Russia's mission to Mars moon risks failure
A Russian spacecraft designed to bring back soil samples from one of the moons of Mars veered off course yesterday after its launch, clouding hopes that Russia could pull off its first interplanetary mission in more than two decades, writes Alissa de Carbonnel.
Russian space agency chief Vladimir Popovkin said an engine failed to fire on the unmanned Phobos-Grunt probe after it reached Earth's orbit, leaving Moscow with just two weeks to fix the problem before a window for reaching Mars closes.
Space officials initially said the craft had only three days of battery power left, but later said it could remain operational for two weeks. But they worried the 12.5-tonne craft could plunge from its low orbit into Earth's atmosphere in days.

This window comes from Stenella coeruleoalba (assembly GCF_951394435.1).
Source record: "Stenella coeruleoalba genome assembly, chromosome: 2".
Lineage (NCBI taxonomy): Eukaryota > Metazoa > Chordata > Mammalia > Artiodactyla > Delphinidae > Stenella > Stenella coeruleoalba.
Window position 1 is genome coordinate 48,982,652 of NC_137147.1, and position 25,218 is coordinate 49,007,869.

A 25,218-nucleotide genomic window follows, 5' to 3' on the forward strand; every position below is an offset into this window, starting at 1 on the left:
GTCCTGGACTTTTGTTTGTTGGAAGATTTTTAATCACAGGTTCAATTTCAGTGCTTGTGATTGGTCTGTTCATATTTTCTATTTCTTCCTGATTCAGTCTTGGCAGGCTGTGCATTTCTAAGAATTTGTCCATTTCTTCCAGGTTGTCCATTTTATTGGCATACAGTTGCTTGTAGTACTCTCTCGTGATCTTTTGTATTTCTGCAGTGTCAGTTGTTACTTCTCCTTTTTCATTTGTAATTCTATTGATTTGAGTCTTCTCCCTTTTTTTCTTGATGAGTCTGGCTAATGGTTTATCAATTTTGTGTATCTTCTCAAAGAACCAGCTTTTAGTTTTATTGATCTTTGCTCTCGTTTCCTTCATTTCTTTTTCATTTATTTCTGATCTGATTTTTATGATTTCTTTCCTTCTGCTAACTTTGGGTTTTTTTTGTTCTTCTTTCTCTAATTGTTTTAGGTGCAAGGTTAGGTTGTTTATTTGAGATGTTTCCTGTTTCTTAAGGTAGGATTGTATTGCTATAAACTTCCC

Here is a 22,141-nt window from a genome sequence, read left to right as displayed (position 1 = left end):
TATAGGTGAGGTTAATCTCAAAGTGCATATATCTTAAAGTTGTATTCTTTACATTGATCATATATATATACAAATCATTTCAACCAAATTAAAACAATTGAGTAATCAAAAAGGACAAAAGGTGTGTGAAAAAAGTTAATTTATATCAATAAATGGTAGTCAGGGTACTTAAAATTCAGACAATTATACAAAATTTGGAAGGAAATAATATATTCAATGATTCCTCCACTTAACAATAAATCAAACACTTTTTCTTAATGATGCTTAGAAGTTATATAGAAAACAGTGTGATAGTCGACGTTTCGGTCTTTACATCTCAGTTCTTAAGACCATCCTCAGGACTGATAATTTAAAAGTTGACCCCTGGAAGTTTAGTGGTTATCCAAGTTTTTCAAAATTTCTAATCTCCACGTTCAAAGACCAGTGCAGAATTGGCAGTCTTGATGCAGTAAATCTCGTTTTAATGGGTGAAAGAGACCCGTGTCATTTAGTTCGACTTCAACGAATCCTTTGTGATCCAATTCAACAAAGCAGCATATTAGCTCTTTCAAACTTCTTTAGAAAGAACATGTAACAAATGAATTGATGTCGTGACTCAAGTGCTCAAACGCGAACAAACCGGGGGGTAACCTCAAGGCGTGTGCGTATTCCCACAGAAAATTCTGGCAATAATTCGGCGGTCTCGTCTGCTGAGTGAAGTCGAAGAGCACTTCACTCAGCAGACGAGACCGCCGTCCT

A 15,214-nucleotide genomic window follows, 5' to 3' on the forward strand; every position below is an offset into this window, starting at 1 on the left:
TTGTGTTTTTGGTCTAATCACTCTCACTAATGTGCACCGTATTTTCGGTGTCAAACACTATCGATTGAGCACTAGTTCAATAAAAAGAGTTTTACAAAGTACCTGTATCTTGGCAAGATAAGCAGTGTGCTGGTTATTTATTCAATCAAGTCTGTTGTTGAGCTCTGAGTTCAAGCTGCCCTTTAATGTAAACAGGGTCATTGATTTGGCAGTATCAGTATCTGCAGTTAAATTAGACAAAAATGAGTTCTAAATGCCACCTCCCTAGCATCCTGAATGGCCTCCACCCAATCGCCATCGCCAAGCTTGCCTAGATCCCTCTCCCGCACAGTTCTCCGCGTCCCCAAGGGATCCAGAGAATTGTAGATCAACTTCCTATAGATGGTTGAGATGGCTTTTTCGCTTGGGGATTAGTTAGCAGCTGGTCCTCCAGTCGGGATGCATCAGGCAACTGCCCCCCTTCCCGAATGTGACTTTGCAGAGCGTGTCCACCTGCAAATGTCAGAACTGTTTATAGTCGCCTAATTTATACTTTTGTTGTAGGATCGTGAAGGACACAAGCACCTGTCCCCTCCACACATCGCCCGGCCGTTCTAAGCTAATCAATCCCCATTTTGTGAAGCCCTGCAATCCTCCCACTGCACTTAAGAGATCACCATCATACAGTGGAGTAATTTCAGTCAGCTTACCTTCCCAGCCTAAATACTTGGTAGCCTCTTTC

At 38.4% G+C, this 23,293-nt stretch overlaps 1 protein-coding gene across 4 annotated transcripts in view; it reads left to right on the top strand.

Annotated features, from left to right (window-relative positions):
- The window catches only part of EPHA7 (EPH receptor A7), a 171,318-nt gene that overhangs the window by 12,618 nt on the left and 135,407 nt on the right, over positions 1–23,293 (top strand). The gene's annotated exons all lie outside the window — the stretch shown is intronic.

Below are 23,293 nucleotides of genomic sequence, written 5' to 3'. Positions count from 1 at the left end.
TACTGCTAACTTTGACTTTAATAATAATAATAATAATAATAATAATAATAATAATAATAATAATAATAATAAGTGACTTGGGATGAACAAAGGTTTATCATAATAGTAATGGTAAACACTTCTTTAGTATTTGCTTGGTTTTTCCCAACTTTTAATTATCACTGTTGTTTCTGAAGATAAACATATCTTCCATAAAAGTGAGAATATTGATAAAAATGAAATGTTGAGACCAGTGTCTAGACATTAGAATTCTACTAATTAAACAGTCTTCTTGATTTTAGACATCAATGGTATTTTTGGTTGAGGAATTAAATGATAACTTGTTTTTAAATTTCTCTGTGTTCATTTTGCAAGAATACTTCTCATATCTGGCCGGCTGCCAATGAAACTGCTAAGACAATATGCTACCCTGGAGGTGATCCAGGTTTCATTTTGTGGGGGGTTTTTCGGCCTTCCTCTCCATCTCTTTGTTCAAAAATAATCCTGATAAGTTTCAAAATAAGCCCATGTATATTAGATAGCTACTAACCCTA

The mission to bring back a sample of soil -- "grunt" in Russian -- from the Martian moon Phobos was supposed to reassert Russia's place at the front line of space exploration.
Failure would be a major blow to the pride of Russia's space industry.